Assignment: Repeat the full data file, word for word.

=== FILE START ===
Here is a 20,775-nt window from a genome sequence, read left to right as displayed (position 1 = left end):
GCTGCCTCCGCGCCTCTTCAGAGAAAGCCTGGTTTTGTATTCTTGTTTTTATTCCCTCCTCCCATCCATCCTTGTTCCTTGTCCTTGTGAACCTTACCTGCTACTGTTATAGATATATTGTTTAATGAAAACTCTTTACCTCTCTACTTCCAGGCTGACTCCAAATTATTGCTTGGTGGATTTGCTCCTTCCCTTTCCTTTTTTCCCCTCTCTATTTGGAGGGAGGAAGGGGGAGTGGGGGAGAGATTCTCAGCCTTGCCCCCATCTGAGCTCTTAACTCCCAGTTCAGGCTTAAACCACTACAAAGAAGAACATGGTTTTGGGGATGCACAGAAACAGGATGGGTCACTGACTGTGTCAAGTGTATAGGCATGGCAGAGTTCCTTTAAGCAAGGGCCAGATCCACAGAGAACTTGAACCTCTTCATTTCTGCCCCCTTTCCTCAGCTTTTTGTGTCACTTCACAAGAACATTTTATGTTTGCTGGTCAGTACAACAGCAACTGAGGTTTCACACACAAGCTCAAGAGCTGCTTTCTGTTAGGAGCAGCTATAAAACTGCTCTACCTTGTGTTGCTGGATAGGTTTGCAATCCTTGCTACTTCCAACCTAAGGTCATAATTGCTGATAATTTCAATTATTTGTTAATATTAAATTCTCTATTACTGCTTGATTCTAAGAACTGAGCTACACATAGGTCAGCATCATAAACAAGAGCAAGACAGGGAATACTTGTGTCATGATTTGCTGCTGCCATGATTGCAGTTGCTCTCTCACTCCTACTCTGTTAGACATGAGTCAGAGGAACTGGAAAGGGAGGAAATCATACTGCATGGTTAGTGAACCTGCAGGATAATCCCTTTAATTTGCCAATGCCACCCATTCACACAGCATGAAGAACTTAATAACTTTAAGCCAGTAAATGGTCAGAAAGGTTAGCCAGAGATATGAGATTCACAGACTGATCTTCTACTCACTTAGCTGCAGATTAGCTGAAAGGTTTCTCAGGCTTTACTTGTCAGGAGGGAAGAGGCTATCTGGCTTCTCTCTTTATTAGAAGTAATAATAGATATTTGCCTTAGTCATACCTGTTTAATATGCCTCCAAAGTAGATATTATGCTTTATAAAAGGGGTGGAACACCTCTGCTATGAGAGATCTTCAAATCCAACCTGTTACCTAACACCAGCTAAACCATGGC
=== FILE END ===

Here is a 20,775-nt window from a genome sequence, read left to right as displayed (position 1 = left end):
GCTGCCTCCGCGCCTCTTCAGAGAAAGCCTGGTTTTGTATTCTTGTTTTTATTCCCTCCTCCCATCCATCCTTGTTCCTTGTCCTTGTGAACCTTACCTGCTACTGTTATAGATATATTGTTTAATGAAAACTCTTTACCTCTCTACTTCCAGGCTGACTCCAAATTATTGCTTGGTGGATTTGCTCCTTCCCTTTCCTTTTTTCCCCTCTCTATTTGGAGGGAGGAAGGGGGAGTGGGGGAGAGATTCTCAGCCTTGCCCCCATCTGAGCTCTTAACTCCCAGTTCAGGCTTAAACCACTACAAAGAAGAACATGGTTTTGGGGATGCACAGAAACAGGATGGGTCACTGACTGTGTCAAGTGTATAGGCATGGCAGAGTTCCTTTAAGCAAGGGCCAGATCCACAGAGAACTTGAACCTCTTCATTTCTGCCCCCTTTCCTCAGCTTTTTGTGTCACTTCACAAGAACATTTTATGTTTGCTGGTCAGTACAACAGCAACTGAGGTTTCACACACAAGCTCAAGAGCTGCTTTCTGTTAGGAGCAGCTATAAAACTGCTCTACCTTGTGTTGCTGGATAGGTTTGCAATCCTTGCTACTTCCAACCTAAGGTCATAATTGCTGATAATTTCAATTATTTGTTAATATTAAATTCTCTATTACTGCTTGATTCTAAGAACTGAGCTACACATAGGTCAGCATCATAAACAAGAGCAAGACAGGGAATACTTGTGTCATGATTTGCTGCTGCCATGATTGCAGTTGCTCTCTCACTCCTACTCTGTTAGACATGAGTCAGAGGAACTGGAAAGGGAGGAAATCATACTGCATGGTTAGTGAACCTGCAGGATAATCCCTTTAATTTGCCAATGCCACCCATTCACACAGCATGAAGAACTTAATAACTTTAAGCCAGTAAATGGTCAGAAAGGTTAGCCAGAGATATGAGATTCACAGACTGATCTTCTACTCACTTAGCTGCAGATTAGCTGAAAGGTTTCTCAGGCTTTACTTGTCAGGAGGGAAGAGGCTATCTGGCTTCTCTCTTTATTAGAAGTAATAATAGATATTTGCCTTAGTCATACCTGTTTAATATGCCTCCAAAGTAGATATTATGCTTTATAAAAGGGGTGGAACACCTCTGCTATGAGAGATCTTCAAATCCAACCTGTTACCTAACACCAGCTAAACCATGGC